Kimberley: This book came about because of a conversation I had with a girlfriend. We were talking about men and what's it's like for them when they suffer a break-up. We agreed that we thought men had a harder time, yet many women state they think it's much easier. The more I thought about it, the more I became intrigued with the idea. I discussed it with with mother and we weren't sure we would get men to open up but fortunately with the protection of anonymity, the men really let it out. We received stories about all kinds of heartbreak from death to betrayal to divorce and more. The men's ages range from their 20's to their 70's. The result is a fascinating glimpse into how men feel about love in general as well as how they handle heartbreak. Some of the stories are quite sad but there are some that happened years ago and these men are now in happy relationships. The reviews from women have been stellar and one woman even said that after reading it, she softened her ideas about men and decided to give dating another go.

Both of you seem to be extremely busy and have had full lives. Do you find that writing is more relaxing and does it seem to be a good bonding experience for you both?

Kimberley: Ann is the "writer." I do write blogs and I enjoy that immensely. My forte is pulling stories out of people, asking questions and then formatting the answers into a story. I have recently started a new blog for teens and virgins of all ages to express whatever they wish about sex and virginity. It's a bit of a follow-up to The Virgin Diaries but the goal is to have a forum that allows discussion with no judgement. We usually don't write as a team though, I read her novels and give her my feedback. I'm happy to report that for the most part, she includes my suggestions to either tighten or expand on what she's written.

Ann: Writing is a lot of things but relaxing isn't a word I'd apply to the process. It's fun, it's frustrating, it's exciting, it's scary but it's never relaxing!

If you had one piece of advice for mother's and daughter's out there that are interested in starting a joint endeavor together what would it be? Also tell us more about ARK Stories and how it came about.

Kimberley: We have a unique relationship. We've discussed that we are probably soul mates and have always been friends as well as the mother/daughter dynamic. Of course there are times when we argue and disagree but we always find a way to cool off quickly and figure out a solution that satisfies us both.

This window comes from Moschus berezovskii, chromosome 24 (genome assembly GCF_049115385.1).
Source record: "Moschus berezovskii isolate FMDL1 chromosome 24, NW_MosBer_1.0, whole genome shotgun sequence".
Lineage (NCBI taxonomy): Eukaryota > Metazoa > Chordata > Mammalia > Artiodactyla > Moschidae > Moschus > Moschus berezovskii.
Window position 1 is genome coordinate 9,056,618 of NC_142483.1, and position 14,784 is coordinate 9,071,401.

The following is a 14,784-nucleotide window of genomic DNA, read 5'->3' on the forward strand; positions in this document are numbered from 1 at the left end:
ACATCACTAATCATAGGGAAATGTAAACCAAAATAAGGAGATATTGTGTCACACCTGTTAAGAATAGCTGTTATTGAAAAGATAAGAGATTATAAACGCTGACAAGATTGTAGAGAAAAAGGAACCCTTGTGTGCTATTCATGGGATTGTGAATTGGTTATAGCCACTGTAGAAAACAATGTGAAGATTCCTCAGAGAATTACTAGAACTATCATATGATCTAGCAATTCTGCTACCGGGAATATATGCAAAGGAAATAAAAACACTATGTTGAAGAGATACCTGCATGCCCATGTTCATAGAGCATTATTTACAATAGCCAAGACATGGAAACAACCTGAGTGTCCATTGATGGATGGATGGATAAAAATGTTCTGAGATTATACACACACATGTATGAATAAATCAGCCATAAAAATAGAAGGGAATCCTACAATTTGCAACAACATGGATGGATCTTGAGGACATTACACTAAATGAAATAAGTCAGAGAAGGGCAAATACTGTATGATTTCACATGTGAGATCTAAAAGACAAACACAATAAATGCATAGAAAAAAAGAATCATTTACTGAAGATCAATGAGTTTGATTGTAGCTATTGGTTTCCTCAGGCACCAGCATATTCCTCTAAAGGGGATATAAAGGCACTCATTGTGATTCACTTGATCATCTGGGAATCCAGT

It's important when embarking on any partnership that you have a common vision. That you realize there will be disagreements along the way and that compromise is key. May sound cliche but it's true. Our relationship has always been good. That's a huge part of it. Eventually, our vision is to split ARK Stories into Ann's fiction side and my nonfiction side. We will always work together on subject matter, storyline ideas and overall content. For now as we build our brand, we choose to work more closely. Ann is the editor. She was an A student and has been a life-long avid reader. Her editing skills are far superior than mine and frankly, I need her.

ARK Stories was created when we launched The Virgin Diaries. We needed a web site and always knew that we would be building our own library of books we wanted to write. Ralph Faust was instrumental in the formatting and cover art for TVD. We came up with ARK from our names. Ann. Ralph. Kimberley. It had a good flow so we decided that was our company name. Ralph also designed our logo and all of our book covers. He is very talented and great to work with. Most importantly, he is kind and sweet when we get obsessive and bossy. Who could ask for more?

Ann: I have nothing to add to that! (Except that Kimberley is the obsessive, bossy one! :~))

Do either of you have any advice you'd care to share with other authors?

Kimberley: The advice I have is what I must remind myself of on a daily basis. Taking the creative road can be an incredibly rewarding experience but it's also a gamble. There will be those that don't like your work. An artist is always vulnerable to negative comments but it really does go along with the territory. There is no greater thrill than when someone loves your work, sees the value in it and shares it with others. I recently saw a quote on Twitter: "No one ever committed suicide while reading a good book, but many have tried while trying to write one." - Robert Byrne This made me laugh. Creative people are dramatic and sensitive. It's important to always remember that there will always be highs and lows. You create books because it's your passion. There will be a crazy ride. Just like life.

Ann: Have fun when you're writing. If you have fun, so will your audience. Don't be afraid to get rid of things that just aren't working, even if you've worked on them for a long time. Sometimes it's just got to be done. Do it and don't look back. If you're a writer, you also need to be a reader. How can you write a great book if you never read? Above all, don't expect to become an overnight sensation. Prepare to work and to work hard. Like Kimberley said, it isn't easy and it's a gamble. To put yourself out there for everyone to see - and criticize - isn't for the faint of heart. But when you get it right the feeling is SO worth it!

Please leave us your links so we can get to know more about you and your works!

Kimberley:
In My Head Blog: http://authorkimberley.blogspot.com/
The Virgin Diaries Blog: http://authorkimberley.blogspot.com/
Twitter: @AuthorKimberley https://twitter.com/#!/AuthorKimberley

Kimberley & Ann
www.bodyandselfimage.com
http://arkstories.com

Ann:
Inside the Mind of Ann Werner Blog: http://insidethemindofannwerner.blogspot.com/
Twitter: @MsWerner